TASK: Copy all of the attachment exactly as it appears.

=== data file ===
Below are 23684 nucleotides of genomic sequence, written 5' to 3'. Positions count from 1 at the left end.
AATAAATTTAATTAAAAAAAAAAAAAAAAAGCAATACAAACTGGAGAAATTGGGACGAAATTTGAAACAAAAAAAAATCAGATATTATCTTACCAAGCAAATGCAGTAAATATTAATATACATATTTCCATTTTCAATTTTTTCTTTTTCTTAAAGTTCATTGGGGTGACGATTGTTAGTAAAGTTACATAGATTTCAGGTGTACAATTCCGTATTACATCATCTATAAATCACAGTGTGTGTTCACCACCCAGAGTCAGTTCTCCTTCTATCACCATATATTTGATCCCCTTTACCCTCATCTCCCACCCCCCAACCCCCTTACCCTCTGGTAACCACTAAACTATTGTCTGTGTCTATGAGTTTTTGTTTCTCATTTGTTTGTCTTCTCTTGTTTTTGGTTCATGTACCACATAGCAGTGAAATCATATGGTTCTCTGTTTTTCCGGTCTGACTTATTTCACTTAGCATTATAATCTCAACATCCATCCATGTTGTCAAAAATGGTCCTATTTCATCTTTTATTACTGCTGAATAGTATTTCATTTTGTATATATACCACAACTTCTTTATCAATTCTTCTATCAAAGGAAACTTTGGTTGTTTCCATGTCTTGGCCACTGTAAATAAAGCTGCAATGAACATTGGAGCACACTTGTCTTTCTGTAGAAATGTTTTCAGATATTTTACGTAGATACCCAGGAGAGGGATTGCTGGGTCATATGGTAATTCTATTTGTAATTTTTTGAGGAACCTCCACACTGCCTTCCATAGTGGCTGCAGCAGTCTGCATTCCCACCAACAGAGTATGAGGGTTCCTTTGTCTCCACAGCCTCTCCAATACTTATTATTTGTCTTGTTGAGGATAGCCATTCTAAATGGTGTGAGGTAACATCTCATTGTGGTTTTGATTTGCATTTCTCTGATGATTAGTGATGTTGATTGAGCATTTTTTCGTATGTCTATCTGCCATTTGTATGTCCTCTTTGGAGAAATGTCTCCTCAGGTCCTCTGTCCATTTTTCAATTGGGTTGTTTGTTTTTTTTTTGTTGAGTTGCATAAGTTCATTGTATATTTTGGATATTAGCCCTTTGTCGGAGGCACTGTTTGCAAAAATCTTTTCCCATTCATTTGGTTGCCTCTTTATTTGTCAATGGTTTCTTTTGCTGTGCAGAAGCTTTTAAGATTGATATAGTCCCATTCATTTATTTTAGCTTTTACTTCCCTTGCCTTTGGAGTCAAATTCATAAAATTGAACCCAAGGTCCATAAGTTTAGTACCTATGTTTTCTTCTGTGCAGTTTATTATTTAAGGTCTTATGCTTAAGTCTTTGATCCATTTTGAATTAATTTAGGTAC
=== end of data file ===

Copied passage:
Below are 23684 nucleotides of genomic sequence, written 5' to 3'. Positions count from 1 at the left end.
AATAAATTTAATTAAAAAAAAAAAAAAAAAGCAATACAAACTGGAGAAATTGGGACGAAATTTGAAACAAAAAAAAATCAGATATTATCTTACCAAGCAAATGCAGTAAATATTAATATACATATTTCCATTTTCAATTTTTTCTTTTTCTTAAAGTTCATTGGGGTGACGATTGTTAGTAAAGTTACATAGATTTCAGGTGTACAATTCCGTATTACATCATCTATAAATCACAGTGTGTGTTCACCACCCAGAGTCAGTTCTCCTTCTATCACCATATATTTGATCCCCTTTACCCTCATCTCCCACCCCCCAACCCCCTTACCCTCTGGTAACCACTAAACTATTGTCTGTGTCTATGAGTTTTTGTTTCTCATTTGTTTGTCTTCTCTTGTTTTTGGTTCATGTACCACATAGCAGTGAAATCATATGGTTCTCTGTTTTTCCGGTCTGACTTATTTCACTTAGCATTATAATCTCAACATCCATCCATGTTGTCAAAAATGGTCCTATTTCATCTTTTATTACTGCTGAATAGTATTTCATTTTGTATATATACCACAACTTCTTTATCAATTCTTCTATCAAAGGAAACTTTGGTTGTTTCCATGTCTTGGCCACTGTAAATAAAGCTGCAATGAACATTGGAGCACACTTGTCTTTCTGTAGAAATGTTTTCAGATATTTTACGTAGATACCCAGGAGAGGGATTGCTGGGTCATATGGTAATTCTATTTGTAATTTTTTGAGGAACCTCCACACTGCCTTCCATAGTGGCTGCAGCAGTCTGCATTCCCACCAACAGAGTATGAGGGTTCCTTTGTCTCCACAGCCTCTCCAATACTTATTATTTGTCTTGTTGAGGATAGCCATTCTAAATGGTGTGAGGTAACATCTCATTGTGGTTTTGATTTGCATTTCTCTGATGATTAGTGATGTTGATTGAGCATTTTTTCGTATGTCTATCTGCCATTTGTATGTCCTCTTTGGAGAAATGTCTCCTCAGGTCCTCTGTCCATTTTTCAATTGGGTTGTTTGTTTTTTTTTTGTTGAGTTGCATAAGTTCATTGTATATTTTGGATATTAGCCCTTTGTCGGAGGCACTGTTTGCAAAAATCTTTTCCCATTCATTTGGTTGCCTCTTTATTTGTCAATGGTTTCTTTTGCTGTGCAGAAGCTTTTAAGATTGATATAGTCCCATTCATTTATTTTAGCTTTTACTTCCCTTGCCTTTGGAGTCAAATTCATAAAATTGAACCCAAGGTCCATAAGTTTAGTACCTATGTTTTCTTCTGTGCAGTTTATTATTTAAGGTCTTATGCTTAAGTCTTTGATCCATTTTGAATTAATTTAGGTAC